Alternative payment firm Wirecard AG has now adopted the Host Card Emulation (HCE) standard for NFC based payments and has integrated it into its mobile wallet platform.
HCE eliminates the need for a physical secure element located on the device to store payment info and is stores card holder data on dedicated servers. The feature was introduced by Google with the release of its latest mobile operating system Android 4.4 KitKat. The addition of HCE removes possible cell carrier limitations and allows for more of an open source developer friendly protocol.
“HCE will help further distribute NFC technology in the field of mobile payment as it is opening up this market to different players, allowing them to operate more quickly and flexibly in future. Through the integration of HCE technology into our Mobile Wallet Platform, we are once again demonstrating our innovative strength in the area of online technology,” comments Markus Braun, CEO of Wirecard AG, adding.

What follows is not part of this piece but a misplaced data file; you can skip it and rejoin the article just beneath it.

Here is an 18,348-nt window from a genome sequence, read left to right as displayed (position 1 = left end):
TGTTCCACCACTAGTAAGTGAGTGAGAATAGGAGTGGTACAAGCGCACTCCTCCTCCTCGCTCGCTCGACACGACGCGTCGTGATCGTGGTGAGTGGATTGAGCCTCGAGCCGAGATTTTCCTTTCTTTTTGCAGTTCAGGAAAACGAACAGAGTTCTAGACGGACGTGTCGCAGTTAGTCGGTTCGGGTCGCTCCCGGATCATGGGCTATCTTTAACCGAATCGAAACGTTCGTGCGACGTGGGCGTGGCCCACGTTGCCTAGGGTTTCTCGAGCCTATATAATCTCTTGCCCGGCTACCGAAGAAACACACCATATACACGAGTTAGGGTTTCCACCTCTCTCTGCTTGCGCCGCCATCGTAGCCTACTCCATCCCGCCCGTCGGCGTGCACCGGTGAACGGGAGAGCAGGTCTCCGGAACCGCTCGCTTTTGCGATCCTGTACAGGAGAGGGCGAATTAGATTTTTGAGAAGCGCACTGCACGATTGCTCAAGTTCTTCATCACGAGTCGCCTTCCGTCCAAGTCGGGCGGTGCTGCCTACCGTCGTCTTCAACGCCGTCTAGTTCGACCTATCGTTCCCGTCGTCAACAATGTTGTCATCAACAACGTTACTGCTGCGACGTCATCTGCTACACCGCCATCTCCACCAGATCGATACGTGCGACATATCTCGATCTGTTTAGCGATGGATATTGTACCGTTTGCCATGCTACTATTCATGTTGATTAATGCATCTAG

To utilize HCE in the most secure manner, Wirecard wil be using a one-off tokenization per transaction system to prevent any sensitive data from remaining on the device, similar to EMV trnasactions. All sensitive payment information will be held in Wirecard’s PCI-compliant servers.
“With our future-proof solutions, we are consistently driving forward the extensive distribution of mobile payment services in collaboration with our partners. Our aim is to offer innovative solutions for a mobile, cashless future,” summarizes Markus Braun.
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The main drawback of HCE is the market share. Currently the only devices capable of HCE transactions are Android 4.4+ devices. These devices consist of only 2.5% of all Android phones in circulation. According to Google, most devices will be running the latest OS, as failure to do so can result in Google preventing its play-services to run on devices not on Android 4.4 or higher.
Google also recently announced its own mobile payment system Google Wallet will work strictly with the HCE standard, meaning devices not running KitKat will be left out.
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